CATESBY, Mark (1683-1749) Appendix Pl. 11, The Tumble-Turds and Martagon Canadense

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Painted and etched by Mark Catesby (1638 - 1749)
Etching with hand color, paper dimensions: approximately 19 x 14 inches
From the Appendix (Part 11) to Catesby's Natural History of Carolina, Florida & the Bahama Islands
London: 1747 - 1771

Currently known as the dung beetle, Canthon pilularius, rainbow scarab beetle, Phanaeus vindex, and Canada lily or meadow lily, Lilium canadenseI*, Catesby described these subjects as follows:

SCAROBAEUS PILULA RIS AMERICANUS. 

 The TUMBLE-TURDS.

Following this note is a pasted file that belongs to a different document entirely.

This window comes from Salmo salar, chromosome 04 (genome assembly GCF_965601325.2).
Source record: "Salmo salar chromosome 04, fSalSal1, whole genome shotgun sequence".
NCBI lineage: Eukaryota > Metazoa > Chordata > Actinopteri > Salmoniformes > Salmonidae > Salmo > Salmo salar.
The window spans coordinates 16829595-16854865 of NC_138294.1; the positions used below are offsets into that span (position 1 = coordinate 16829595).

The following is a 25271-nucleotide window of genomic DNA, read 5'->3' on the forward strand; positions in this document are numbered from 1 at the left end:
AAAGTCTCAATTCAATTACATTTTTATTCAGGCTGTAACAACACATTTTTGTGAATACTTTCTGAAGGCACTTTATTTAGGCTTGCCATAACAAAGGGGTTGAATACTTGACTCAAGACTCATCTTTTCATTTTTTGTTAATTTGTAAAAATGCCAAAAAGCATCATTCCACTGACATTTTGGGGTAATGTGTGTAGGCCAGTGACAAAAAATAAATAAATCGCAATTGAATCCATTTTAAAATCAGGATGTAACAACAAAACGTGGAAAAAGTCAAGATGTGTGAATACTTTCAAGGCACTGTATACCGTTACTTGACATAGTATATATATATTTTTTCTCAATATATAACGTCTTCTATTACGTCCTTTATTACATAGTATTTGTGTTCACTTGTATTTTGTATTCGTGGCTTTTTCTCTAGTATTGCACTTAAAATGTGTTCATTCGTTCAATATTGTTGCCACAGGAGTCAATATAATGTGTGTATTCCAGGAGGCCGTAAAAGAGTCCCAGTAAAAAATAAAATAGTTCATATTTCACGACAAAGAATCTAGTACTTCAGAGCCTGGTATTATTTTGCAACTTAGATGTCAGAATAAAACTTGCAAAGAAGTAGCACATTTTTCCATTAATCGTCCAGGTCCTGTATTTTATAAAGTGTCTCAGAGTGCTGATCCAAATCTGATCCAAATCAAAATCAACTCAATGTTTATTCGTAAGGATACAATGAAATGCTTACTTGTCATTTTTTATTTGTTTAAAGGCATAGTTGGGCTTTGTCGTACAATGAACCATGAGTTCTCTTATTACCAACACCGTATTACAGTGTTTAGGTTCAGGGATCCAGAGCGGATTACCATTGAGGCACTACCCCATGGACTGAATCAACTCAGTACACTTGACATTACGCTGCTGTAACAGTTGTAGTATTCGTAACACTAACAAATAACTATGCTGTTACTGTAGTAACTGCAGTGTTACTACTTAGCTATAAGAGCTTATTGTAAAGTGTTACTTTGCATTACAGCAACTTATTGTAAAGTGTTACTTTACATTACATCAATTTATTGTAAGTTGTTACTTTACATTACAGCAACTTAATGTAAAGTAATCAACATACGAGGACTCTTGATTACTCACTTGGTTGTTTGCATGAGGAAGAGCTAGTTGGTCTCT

This is the most numerous and remarkable of the Beetle kind of any in North- America. They appear in April, and continue the summer-months, or till about September, at which time they disappear, and are no more seen till the following Spring. Their constant employ, in which they are indefatigable, is, in order to continue their Species, to provide proper nidi to deposite their eggs; this they do by forming round pellets of human dung, or that of cattle, in the middle of which they lay an egg. These pellets, in September, they convey three feet deep in the earth, where they lie till the approach of Spring, when the eggs become animate, burst their nests, and find their way out of the earth. I have attentively admir'd their industry, and mutual assisting one another in rolling these globular balls from the place they made them to that of their interment, which is usually the distance of feme yards more or less; this they perform breech foremost, by raising their hind part, and forcing along the ball with their hind feet. Two or three are sometimes engaged in trundling one ball, which often meeting with impediments by the unevenness of the ground, is deserted by them, yet by others is again attempted with success; except it rolls into a deep hollow or chink, where they are necessitated to leave it, repeating the like action with the next ball that falls in their way. No one seems to know their own ball, but an equal care for all seem to affect the whole Community. They form these pellets while the dung remains moist, and leave them to harden in the sun before they attempt to roll them; in doing which, they and the balls are continually tumbling and rolling one over another down the little eminencies; but not discouraged thereby, repeat their attempts, and usually surmount these difficulties.